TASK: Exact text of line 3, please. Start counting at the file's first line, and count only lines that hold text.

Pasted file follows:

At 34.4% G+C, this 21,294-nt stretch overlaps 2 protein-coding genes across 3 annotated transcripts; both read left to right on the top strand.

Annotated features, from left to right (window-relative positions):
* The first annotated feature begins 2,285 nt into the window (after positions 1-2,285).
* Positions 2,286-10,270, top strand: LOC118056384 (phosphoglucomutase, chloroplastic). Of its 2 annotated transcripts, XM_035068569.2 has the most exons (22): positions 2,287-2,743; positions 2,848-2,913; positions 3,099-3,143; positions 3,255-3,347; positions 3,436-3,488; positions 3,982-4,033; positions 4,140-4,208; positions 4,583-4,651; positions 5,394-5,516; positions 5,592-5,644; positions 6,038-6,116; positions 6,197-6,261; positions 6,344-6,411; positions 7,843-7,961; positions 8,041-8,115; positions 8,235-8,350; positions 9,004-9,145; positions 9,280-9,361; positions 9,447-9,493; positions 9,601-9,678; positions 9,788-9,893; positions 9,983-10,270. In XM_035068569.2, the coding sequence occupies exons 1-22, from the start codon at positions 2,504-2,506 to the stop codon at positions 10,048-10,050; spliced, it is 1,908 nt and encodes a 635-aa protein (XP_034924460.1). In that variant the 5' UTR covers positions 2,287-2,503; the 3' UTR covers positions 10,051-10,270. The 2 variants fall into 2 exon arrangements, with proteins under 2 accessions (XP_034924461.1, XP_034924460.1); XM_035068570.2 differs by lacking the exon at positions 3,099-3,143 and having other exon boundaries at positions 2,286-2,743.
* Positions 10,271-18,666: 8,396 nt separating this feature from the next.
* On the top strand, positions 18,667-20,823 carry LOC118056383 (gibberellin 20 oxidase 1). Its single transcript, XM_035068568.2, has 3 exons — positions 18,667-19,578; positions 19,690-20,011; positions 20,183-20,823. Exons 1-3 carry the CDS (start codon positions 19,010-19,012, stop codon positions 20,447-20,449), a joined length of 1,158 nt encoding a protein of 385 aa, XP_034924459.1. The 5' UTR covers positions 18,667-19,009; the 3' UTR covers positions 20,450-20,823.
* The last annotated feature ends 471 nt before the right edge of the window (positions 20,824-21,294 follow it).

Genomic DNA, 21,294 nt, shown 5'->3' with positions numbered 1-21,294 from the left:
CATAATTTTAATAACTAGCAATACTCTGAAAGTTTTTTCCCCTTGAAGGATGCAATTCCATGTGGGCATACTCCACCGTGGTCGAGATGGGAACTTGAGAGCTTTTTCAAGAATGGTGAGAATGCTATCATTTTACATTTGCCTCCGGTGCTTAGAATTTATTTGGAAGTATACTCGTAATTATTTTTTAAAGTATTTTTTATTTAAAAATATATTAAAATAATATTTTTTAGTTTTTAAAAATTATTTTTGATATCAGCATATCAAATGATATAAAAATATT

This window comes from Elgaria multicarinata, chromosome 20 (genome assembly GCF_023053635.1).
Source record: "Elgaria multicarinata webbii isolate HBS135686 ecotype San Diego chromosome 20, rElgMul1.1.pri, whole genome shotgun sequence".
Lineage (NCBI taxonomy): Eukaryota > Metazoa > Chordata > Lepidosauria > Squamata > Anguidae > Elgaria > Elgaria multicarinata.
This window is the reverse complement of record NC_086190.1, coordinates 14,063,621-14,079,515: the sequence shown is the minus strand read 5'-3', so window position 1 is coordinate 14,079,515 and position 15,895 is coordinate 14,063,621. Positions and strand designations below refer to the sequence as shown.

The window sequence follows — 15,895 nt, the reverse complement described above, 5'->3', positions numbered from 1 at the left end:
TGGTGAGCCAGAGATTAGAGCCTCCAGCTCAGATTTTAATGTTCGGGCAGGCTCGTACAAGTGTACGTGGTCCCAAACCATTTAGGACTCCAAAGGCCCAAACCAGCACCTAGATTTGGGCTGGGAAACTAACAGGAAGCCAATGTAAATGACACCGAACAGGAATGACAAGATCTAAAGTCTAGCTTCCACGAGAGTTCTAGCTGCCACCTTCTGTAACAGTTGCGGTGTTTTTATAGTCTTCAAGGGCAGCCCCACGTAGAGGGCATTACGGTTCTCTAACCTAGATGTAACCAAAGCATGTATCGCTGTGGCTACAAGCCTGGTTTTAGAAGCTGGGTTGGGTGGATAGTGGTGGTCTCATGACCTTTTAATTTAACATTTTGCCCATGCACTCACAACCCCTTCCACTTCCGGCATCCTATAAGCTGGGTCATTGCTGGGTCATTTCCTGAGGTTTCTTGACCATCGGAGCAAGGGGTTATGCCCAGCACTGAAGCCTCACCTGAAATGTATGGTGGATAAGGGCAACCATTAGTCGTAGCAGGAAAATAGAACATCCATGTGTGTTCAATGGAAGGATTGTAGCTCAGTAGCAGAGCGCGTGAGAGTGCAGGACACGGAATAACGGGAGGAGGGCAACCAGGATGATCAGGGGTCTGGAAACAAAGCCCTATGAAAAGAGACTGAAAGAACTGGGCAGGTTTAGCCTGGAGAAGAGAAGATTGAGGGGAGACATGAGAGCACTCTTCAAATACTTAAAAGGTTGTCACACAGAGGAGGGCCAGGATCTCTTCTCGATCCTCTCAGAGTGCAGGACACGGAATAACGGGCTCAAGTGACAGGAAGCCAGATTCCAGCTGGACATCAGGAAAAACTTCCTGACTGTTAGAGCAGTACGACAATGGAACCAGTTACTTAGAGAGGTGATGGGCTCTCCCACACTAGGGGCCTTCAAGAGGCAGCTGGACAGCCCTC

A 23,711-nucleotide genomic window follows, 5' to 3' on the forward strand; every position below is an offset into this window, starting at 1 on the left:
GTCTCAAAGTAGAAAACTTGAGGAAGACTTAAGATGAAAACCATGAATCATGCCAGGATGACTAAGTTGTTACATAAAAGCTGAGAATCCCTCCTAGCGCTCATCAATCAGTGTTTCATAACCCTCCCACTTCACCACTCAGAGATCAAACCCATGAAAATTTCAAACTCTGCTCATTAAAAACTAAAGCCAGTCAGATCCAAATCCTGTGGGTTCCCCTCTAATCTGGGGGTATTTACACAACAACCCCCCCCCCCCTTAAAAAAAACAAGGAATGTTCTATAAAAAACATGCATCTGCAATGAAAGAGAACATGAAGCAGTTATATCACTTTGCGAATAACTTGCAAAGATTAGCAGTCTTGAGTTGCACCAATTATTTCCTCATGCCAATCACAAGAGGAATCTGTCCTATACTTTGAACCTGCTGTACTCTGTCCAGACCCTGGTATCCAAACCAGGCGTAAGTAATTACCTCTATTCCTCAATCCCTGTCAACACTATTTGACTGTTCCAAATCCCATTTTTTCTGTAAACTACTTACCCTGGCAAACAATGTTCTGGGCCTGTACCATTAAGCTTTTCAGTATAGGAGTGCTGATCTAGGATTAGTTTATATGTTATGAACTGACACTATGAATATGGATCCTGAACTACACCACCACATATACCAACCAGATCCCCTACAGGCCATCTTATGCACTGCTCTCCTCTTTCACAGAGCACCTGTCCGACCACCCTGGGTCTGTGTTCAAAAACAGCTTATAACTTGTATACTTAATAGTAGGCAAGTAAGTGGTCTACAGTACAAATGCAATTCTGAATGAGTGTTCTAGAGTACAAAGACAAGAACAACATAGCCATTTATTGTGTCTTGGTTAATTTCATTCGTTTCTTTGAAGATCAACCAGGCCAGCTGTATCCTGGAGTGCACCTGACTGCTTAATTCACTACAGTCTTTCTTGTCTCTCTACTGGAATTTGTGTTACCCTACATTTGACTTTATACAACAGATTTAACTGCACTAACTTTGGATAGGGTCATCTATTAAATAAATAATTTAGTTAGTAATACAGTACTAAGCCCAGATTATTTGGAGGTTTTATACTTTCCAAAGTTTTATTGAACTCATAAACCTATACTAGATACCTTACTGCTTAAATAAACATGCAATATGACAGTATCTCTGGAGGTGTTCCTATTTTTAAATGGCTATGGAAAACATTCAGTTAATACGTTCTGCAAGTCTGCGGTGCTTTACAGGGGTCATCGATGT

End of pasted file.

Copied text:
* The first annotated feature begins 2,285 nt into the window (after positions 1-2,285).